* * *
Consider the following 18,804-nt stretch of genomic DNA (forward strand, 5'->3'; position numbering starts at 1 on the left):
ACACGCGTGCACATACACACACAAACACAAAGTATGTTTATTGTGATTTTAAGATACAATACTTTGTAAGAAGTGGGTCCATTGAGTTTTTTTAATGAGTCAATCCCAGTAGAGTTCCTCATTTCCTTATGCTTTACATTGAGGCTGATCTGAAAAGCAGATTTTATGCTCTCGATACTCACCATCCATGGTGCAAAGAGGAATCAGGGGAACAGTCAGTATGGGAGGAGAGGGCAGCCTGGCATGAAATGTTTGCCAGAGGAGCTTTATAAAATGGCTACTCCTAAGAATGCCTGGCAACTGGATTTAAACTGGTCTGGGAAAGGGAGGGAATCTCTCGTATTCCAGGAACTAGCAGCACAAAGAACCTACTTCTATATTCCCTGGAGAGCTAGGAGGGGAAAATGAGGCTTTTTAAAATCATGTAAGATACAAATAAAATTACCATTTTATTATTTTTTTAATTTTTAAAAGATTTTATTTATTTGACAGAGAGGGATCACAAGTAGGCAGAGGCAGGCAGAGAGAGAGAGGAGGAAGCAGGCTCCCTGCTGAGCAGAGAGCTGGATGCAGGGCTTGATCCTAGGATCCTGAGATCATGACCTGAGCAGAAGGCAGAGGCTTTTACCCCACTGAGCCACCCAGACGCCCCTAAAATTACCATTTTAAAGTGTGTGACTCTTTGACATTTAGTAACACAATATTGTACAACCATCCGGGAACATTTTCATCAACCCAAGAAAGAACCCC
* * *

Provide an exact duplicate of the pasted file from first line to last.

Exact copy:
Consider the following 18,804-nt stretch of genomic DNA (forward strand, 5'->3'; position numbering starts at 1 on the left):
ACACGCGTGCACATACACACACAAACACAAAGTATGTTTATTGTGATTTTAAGATACAATACTTTGTAAGAAGTGGGTCCATTGAGTTTTTTTAATGAGTCAATCCCAGTAGAGTTCCTCATTTCCTTATGCTTTACATTGAGGCTGATCTGAAAAGCAGATTTTATGCTCTCGATACTCACCATCCATGGTGCAAAGAGGAATCAGGGGAACAGTCAGTATGGGAGGAGAGGGCAGCCTGGCATGAAATGTTTGCCAGAGGAGCTTTATAAAATGGCTACTCCTAAGAATGCCTGGCAACTGGATTTAAACTGGTCTGGGAAAGGGAGGGAATCTCTCGTATTCCAGGAACTAGCAGCACAAAGAACCTACTTCTATATTCCCTGGAGAGCTAGGAGGGGAAAATGAGGCTTTTTAAAATCATGTAAGATACAAATAAAATTACCATTTTATTATTTTTTTAATTTTTAAAAGATTTTATTTATTTGACAGAGAGGGATCACAAGTAGGCAGAGGCAGGCAGAGAGAGAGAGGAGGAAGCAGGCTCCCTGCTGAGCAGAGAGCTGGATGCAGGGCTTGATCCTAGGATCCTGAGATCATGACCTGAGCAGAAGGCAGAGGCTTTTACCCCACTGAGCCACCCAGACGCCCCTAAAATTACCATTTTAAAGTGTGTGACTCTTTGACATTTAGTAACACAATATTGTACAACCATCCGGGAACATTTTCATCAACCCAAGAAAGAACCCC